For Trius the hard work is just beginning as filing looms


Sometimes being good and meeting the expectations of everyone just is not enough. This was something that Trius Therapeutics discovered yesterday when it managed to prove that its antibiotic drug tedizolid (TR-701 IV) was non-inferior to Pfizer’s Zyvox in a second pivotal trial for treating acute bacterial skin and skin structure infections (ABSSSI).

With so many failures of antibiotics in late stage trials, passing the non-inferiority test has almost certainly guaranteed approval, which is why it was surprising shares in the San Diego-based group were flat following the news. What seems to have curtailed any wild celebrations and rocketing share price is the potential difficulties that Trius will face actually getting the drug onto hospital pharmacy shelves and the looming threat of generic Zyvox.  

Non inferiority complex

The Establish-2 trial compared TR-701 to Zyvox; patients were intitally administered the drug intravenously and were switched to oral formulations (Event – Trius hopes tedizolid success is infectious, March 8, 2013). Yesterday, Trius announced that TR-701 IV had met both its primary endpoint of 20% decrease in lesion area at 48-72 hours, along with key secondary endpoints of sustained clinical response at the end of therapy and investigators' assessment of clinical response 7-14 days at the end of therapy.

Despite the market reaction the drug remains on track for a filing in the second half. It has been assured accelerated review by the FDA thanks to its Qualified Infectious Disease Product status. With the paucity of new antibiotics coming onto the market, as large drug makers have retreated from the space, it should have a good chance of approval and launch by the middle of 2014.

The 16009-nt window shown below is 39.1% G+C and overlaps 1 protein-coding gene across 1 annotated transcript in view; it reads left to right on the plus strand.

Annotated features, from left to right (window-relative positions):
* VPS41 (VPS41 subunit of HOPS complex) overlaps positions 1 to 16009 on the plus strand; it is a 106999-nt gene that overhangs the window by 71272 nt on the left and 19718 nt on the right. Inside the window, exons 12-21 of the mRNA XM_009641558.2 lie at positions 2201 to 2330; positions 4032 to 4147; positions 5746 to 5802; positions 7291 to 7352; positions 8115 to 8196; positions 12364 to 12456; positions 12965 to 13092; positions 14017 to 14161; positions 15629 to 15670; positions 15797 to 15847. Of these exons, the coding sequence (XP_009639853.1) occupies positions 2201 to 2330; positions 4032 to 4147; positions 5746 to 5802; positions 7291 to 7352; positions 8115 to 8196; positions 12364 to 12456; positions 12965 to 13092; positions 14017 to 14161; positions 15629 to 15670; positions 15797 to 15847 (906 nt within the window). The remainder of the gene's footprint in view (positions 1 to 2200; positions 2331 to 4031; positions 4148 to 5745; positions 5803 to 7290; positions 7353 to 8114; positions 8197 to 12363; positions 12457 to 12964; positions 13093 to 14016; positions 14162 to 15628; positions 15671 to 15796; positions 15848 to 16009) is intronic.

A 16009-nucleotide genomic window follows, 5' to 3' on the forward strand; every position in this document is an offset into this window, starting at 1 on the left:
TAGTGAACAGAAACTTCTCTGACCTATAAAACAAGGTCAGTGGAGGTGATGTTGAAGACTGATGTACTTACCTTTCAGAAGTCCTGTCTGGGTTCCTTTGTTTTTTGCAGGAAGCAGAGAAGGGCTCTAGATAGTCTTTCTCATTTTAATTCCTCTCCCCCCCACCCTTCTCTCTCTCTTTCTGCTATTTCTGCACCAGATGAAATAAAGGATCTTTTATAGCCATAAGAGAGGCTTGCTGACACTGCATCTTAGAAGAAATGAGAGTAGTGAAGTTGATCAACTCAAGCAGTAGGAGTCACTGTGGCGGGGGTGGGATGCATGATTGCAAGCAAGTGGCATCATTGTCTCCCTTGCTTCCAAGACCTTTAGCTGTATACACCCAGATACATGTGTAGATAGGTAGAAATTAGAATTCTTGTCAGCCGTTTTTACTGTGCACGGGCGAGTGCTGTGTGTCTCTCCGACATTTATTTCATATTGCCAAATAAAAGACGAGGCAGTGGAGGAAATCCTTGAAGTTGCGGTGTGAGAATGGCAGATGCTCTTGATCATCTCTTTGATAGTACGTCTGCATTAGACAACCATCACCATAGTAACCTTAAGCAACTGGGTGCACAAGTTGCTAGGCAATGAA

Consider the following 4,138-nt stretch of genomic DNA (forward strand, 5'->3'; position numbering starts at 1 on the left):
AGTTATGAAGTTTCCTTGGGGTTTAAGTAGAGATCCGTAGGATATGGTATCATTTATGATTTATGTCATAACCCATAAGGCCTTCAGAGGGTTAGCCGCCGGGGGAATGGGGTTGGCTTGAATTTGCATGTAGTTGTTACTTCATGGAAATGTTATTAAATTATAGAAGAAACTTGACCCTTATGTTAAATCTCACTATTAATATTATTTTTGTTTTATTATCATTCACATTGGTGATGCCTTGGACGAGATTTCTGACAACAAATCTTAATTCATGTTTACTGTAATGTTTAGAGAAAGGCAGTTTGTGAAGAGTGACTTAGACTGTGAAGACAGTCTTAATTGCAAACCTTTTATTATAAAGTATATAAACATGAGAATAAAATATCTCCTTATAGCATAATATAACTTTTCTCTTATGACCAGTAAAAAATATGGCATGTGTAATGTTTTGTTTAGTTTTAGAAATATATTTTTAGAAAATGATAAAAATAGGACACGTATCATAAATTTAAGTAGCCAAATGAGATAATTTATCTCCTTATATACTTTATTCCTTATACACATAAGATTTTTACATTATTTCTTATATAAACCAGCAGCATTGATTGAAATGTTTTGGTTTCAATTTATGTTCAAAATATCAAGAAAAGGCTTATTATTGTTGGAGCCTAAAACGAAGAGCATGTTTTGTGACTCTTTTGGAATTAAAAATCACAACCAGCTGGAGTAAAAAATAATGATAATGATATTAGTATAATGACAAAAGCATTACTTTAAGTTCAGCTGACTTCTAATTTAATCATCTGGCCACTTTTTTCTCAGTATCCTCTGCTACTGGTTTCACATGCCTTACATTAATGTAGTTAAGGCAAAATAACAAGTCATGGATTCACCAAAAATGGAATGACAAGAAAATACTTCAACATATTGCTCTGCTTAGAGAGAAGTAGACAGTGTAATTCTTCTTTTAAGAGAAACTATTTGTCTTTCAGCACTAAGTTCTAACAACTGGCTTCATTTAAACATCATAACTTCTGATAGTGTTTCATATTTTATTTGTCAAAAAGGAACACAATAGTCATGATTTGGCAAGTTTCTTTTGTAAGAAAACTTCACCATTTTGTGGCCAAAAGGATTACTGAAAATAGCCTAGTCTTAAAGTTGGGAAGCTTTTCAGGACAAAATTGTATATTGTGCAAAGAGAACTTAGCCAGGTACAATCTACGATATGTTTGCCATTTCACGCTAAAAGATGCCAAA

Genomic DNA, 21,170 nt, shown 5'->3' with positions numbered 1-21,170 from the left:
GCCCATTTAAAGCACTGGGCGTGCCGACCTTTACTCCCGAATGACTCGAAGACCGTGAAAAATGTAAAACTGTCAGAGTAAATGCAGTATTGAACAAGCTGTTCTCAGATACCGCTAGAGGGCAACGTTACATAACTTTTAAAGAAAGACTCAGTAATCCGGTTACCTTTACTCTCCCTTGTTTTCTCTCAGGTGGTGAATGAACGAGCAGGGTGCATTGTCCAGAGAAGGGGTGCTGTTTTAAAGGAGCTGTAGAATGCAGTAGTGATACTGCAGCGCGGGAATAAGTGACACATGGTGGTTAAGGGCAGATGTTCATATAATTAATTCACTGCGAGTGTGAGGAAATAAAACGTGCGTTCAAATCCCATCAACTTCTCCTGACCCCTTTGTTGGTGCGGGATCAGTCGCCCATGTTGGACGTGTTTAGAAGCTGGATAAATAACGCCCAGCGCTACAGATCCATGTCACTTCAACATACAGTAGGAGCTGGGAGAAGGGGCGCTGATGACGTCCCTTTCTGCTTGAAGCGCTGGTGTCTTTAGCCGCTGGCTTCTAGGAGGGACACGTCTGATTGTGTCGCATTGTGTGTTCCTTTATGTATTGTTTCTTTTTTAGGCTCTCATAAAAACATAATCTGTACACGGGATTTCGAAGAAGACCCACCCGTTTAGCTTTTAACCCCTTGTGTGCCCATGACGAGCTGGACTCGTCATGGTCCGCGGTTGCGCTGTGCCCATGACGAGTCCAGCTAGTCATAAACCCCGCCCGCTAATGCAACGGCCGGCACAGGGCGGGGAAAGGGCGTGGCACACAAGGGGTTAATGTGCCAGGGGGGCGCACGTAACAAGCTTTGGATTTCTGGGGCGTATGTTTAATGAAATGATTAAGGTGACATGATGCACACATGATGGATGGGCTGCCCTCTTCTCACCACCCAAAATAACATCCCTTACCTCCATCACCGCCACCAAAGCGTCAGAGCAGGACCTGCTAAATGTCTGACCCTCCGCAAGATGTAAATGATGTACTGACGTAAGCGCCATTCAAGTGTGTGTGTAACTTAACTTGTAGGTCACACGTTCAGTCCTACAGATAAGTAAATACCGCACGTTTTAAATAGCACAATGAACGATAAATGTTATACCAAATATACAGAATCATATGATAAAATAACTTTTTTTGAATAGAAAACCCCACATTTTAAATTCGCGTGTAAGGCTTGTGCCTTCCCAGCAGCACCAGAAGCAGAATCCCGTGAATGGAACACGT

Getting fast sales

If approved the drug could do well against Zyvox, as not only does it have a once daily oral and IV dosing schedule, the treatment duration is also shorter than the Pfizer drug, with dosing over six days compared with 10. Tedizolid also has fewer GI side effects, one of the big limitations with Zyvox, and has also shown to have less of an impact on lowering patients’ platelet counts.

But tedizolid’s window of opportunity might be a very small one. Zyvox is due to lose patient protection in 2015, and even faced with a better tolerated alternative physicians and payers might pick the cheaper version. Trius also has to contend with the fact that it will take some time to get the drug into the formulary of hospitals, a process that will cut into the time it has without generic competition, one of the reasons why the shares might have fallen.

Additionally, while the company does have healthy cash reserves, launching and marketing tedizolid will considerably eat into these so, the drug needs to makes sales and fast while it can. Current forecasts for tedizolid are $217m in 2018, according to EvaluatePharma.

To contact the writer of this story email Lisa Urquhart in London at or follow @LisaEPVantage on Twitter

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